Anecdote from Peter Russo: 

I had the opportunity to experience online Latin this past summer. I took and completed the Latin II program on Edgenuity. The absence of a physical teacher proved to be an obstacle early on, as it often took my online teacher a while to respond to my emails about content, coursework and assessments. I struggled more with this class than I had in my previous year of taking Latin, not just because it was the next step up from Latin I, but because I was clueless on half of the knowledge that the program assumed I’d have from Latin I. This is because I had completely switched curriculums when going from an in-person curriculum written by ACPS to a completely different online one by a third-party company. 

Latin I and II are both on Edgenuity, but Latin III is on a completely different program called Florida Virtual School. The requirements for each course, and what is expected of a student, changes drastically from platform to platform. Going from consistent, regular testing in Edgenuity’s Latin II to having to have in-depth conversations with your Florida Virtual instructor about Roman history and mythology in Latin III makes for a turbulent learning curve. Additionally, there were technical problems concerning the different online programs themselves. Each application had its own set of bugs, and support to correct them in a timely manner was practically nonexistent.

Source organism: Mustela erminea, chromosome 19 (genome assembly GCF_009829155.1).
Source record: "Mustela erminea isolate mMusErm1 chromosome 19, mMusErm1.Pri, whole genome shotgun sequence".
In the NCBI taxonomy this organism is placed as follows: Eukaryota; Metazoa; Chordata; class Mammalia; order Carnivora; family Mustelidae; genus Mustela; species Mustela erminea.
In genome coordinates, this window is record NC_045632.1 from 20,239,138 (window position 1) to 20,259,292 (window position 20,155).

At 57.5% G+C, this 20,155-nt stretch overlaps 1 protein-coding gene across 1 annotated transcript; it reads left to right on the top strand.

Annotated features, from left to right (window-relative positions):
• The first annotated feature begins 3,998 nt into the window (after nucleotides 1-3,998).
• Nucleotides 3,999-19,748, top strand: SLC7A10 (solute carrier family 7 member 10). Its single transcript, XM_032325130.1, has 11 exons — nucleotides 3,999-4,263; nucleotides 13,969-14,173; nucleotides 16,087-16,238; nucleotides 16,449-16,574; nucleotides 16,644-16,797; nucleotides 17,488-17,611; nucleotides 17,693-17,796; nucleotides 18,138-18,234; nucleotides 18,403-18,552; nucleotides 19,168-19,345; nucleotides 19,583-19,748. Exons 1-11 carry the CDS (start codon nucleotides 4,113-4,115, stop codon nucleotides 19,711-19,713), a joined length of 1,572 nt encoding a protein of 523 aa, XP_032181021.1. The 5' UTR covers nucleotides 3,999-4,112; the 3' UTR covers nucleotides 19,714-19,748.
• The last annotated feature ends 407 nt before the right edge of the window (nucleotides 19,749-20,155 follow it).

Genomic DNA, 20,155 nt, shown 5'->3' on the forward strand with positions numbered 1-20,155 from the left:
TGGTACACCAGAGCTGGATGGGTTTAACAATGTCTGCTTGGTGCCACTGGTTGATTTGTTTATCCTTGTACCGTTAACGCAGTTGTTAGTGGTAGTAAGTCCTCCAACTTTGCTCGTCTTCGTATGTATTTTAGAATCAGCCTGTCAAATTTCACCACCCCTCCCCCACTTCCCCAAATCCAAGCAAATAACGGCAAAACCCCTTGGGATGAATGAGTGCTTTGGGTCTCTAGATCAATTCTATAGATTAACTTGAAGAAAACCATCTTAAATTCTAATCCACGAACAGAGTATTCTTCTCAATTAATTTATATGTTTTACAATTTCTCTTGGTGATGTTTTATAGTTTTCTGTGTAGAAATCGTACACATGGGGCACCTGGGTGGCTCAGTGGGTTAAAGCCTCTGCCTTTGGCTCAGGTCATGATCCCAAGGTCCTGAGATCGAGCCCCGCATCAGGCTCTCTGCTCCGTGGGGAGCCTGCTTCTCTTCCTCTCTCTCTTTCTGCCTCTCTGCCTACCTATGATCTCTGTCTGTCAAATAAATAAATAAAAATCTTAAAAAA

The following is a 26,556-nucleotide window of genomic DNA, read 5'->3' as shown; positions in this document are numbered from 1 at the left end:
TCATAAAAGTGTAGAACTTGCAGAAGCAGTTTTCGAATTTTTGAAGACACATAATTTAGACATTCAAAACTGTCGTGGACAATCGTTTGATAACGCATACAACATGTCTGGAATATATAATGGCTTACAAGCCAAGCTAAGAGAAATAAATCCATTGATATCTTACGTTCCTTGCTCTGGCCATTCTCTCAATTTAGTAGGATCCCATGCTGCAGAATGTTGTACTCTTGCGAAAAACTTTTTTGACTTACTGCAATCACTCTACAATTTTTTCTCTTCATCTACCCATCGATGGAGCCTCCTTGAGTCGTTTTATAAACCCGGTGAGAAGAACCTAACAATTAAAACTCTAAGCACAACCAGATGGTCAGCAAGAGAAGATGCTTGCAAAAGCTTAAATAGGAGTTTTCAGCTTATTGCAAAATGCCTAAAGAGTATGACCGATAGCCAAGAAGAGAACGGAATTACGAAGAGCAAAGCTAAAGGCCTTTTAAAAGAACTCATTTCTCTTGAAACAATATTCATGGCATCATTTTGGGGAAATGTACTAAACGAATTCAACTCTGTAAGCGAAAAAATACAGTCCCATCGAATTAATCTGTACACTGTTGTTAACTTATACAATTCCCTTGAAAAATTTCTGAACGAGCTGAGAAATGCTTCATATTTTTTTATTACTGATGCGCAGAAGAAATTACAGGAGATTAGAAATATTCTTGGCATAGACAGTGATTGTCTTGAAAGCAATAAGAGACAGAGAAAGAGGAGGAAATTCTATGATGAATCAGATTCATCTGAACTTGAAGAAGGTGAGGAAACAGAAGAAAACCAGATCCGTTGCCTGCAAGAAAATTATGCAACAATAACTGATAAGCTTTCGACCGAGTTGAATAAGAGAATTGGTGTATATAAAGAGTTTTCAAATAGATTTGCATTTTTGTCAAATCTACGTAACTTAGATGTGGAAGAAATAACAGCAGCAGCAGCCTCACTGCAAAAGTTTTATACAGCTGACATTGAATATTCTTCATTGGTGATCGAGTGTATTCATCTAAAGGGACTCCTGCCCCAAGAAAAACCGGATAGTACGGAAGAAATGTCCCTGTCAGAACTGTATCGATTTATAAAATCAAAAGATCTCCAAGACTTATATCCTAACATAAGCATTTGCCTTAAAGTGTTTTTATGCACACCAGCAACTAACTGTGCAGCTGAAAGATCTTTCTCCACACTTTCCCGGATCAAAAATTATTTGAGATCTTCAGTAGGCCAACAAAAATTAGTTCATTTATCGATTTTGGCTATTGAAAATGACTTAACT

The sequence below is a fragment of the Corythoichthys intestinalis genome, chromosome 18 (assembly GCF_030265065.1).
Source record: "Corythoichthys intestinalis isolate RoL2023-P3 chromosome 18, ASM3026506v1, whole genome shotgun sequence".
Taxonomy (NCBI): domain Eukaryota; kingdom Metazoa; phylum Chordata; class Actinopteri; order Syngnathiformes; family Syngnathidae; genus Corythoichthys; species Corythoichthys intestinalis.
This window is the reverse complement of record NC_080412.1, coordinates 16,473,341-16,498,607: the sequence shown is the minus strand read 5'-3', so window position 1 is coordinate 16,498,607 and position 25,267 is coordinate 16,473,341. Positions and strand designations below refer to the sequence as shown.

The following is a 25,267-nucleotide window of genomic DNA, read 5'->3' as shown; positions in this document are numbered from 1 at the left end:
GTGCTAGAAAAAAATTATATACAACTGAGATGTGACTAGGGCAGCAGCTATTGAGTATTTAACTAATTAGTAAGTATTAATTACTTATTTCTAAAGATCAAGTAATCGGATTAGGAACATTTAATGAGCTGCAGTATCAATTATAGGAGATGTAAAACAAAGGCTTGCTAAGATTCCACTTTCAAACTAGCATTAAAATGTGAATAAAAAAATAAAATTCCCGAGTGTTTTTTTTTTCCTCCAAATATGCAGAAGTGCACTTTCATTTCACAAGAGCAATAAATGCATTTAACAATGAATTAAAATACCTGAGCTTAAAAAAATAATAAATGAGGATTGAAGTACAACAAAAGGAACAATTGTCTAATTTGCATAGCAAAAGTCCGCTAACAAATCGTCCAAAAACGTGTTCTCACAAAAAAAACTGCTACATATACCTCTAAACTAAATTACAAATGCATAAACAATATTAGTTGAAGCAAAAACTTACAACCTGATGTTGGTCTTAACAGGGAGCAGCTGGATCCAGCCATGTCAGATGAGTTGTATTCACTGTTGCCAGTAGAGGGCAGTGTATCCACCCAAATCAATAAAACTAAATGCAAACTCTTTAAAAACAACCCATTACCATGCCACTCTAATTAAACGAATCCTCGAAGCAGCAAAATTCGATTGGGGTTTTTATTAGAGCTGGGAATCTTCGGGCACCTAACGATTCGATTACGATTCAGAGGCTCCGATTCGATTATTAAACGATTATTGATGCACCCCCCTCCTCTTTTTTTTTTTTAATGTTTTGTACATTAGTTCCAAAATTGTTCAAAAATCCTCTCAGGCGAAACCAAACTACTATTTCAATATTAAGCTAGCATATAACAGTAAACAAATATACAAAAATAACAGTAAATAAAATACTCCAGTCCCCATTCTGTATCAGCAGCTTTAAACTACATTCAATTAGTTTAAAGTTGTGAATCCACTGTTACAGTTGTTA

Anecdote from Peter Russo:

An issue I had with Edgenuity was that the program had several errors, from basic typos to outright incorrect answers on warm-ups and practice tests. I notified the instructor with screenshots every time I encountered one, but all the instructor could do was report it up the chain of command due to how impersonal the program’s organization and leadership was. I could only catch these errors in practice tests and warm-up games, but I have no clue how many errors were present in the actual tests since I could not review my answers to tests after I had taken them; I could only see my score. Normally, in a traditional in-person class, if you encounter an error with a grade, you can talk to your teacher about it and get it corrected on the spot. But on the online program, it seems like it’s a “tough luck”situation where you can only hope to get your grade changed to reflect your mastery of the material. 

ACHS has failed the Latin program in a way that is depressing and embarrassing. The Latin language carries a rich history that helps provide perspective on the modern world. Learning in-person is easier not only because students can get instruction and help from their teacher instantly but because they can work with the teacher to make lessons more unique and better fit the student. 

Offering certain levels of Latin— particularly the beginning levels, where students are struggling to adjust to a different way of thinking— solely online stops students from being in an environment where they could flourish, as they are not able to choose their method of education and therefore learn to the best of their abilities. If it is necessary for some levels of Latin to be online, the beginner levels should be offered in-person and the more advanced levels should be online— not the other way around. Learning a language through what is practically self-study online is no way to gain proficiency. Online programs are a cold teacher.